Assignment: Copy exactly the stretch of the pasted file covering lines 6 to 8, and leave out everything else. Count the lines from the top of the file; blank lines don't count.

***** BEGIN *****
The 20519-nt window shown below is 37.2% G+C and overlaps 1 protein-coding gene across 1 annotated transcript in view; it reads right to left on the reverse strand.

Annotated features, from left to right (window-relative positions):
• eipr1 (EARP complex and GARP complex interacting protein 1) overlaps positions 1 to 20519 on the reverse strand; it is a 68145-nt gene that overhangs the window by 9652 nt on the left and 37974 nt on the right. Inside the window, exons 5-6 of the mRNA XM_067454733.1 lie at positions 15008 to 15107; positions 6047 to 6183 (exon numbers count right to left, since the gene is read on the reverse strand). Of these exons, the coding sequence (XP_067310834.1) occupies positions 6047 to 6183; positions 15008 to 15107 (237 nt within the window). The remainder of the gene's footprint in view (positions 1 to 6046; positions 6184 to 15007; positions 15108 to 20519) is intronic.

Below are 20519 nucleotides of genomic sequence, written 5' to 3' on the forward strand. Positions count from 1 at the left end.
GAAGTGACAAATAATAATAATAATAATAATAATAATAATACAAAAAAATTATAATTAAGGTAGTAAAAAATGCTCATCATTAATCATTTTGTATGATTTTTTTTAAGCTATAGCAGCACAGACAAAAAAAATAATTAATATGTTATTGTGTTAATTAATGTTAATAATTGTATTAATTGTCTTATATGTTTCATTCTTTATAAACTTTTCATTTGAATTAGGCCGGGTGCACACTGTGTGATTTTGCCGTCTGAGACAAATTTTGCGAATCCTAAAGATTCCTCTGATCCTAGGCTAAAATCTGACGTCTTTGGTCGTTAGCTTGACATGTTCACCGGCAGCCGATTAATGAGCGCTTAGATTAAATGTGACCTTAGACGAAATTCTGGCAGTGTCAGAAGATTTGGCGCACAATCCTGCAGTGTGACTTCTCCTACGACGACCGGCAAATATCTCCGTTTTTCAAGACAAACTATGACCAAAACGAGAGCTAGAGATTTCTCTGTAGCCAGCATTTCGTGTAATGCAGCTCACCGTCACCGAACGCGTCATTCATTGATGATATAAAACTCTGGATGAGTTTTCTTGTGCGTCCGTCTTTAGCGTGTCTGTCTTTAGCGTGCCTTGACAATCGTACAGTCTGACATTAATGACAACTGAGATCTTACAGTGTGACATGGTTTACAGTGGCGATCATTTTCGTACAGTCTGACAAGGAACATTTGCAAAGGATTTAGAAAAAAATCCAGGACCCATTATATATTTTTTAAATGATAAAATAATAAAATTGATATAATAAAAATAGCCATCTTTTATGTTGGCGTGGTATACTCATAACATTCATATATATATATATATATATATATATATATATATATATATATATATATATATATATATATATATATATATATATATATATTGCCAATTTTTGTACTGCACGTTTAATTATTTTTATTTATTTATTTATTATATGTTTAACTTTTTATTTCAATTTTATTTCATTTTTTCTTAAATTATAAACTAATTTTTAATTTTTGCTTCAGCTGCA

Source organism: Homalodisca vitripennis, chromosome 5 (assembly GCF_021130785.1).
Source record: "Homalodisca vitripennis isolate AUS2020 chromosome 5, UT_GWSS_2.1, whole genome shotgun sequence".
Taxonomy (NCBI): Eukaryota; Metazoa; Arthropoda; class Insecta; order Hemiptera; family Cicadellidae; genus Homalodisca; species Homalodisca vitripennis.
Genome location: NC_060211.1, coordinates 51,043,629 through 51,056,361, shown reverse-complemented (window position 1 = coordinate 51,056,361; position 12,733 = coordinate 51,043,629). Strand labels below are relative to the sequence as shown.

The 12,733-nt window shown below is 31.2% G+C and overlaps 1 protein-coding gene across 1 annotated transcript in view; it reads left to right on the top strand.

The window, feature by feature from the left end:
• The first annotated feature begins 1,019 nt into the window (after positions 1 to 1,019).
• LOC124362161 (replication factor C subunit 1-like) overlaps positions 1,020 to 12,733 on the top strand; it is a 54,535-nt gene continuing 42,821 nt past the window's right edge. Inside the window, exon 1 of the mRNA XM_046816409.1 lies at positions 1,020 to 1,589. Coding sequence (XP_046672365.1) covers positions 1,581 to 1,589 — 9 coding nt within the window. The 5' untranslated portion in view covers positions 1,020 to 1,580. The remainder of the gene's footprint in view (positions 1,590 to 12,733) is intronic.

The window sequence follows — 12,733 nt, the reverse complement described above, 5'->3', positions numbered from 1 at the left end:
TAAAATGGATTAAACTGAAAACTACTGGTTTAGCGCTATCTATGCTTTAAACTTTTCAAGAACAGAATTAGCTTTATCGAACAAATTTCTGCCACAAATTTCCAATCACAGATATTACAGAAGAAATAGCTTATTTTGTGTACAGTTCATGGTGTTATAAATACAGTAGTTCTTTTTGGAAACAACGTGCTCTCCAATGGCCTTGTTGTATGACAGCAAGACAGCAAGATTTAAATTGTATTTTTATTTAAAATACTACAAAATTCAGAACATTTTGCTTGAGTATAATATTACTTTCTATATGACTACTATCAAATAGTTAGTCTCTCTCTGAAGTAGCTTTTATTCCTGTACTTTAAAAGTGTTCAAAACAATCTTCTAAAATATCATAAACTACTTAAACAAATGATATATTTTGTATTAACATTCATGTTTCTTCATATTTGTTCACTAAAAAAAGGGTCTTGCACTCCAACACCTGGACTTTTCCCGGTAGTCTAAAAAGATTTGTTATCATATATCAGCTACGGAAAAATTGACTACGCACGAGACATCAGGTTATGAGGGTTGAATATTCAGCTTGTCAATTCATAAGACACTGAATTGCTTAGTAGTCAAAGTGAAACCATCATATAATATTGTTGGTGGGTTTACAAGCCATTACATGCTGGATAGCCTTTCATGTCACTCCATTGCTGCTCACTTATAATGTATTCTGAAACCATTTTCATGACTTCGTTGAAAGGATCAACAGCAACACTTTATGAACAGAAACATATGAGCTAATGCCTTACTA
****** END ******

Source organism: Homalodisca vitripennis, chromosome 5 (assembly GCF_021130785.1).
Source record: "Homalodisca vitripennis isolate AUS2020 chromosome 5, UT_GWSS_2.1, whole genome shotgun sequence".
Taxonomy (NCBI): Eukaryota; Metazoa; Arthropoda; class Insecta; order Hemiptera; family Cicadellidae; genus Homalodisca; species Homalodisca vitripennis.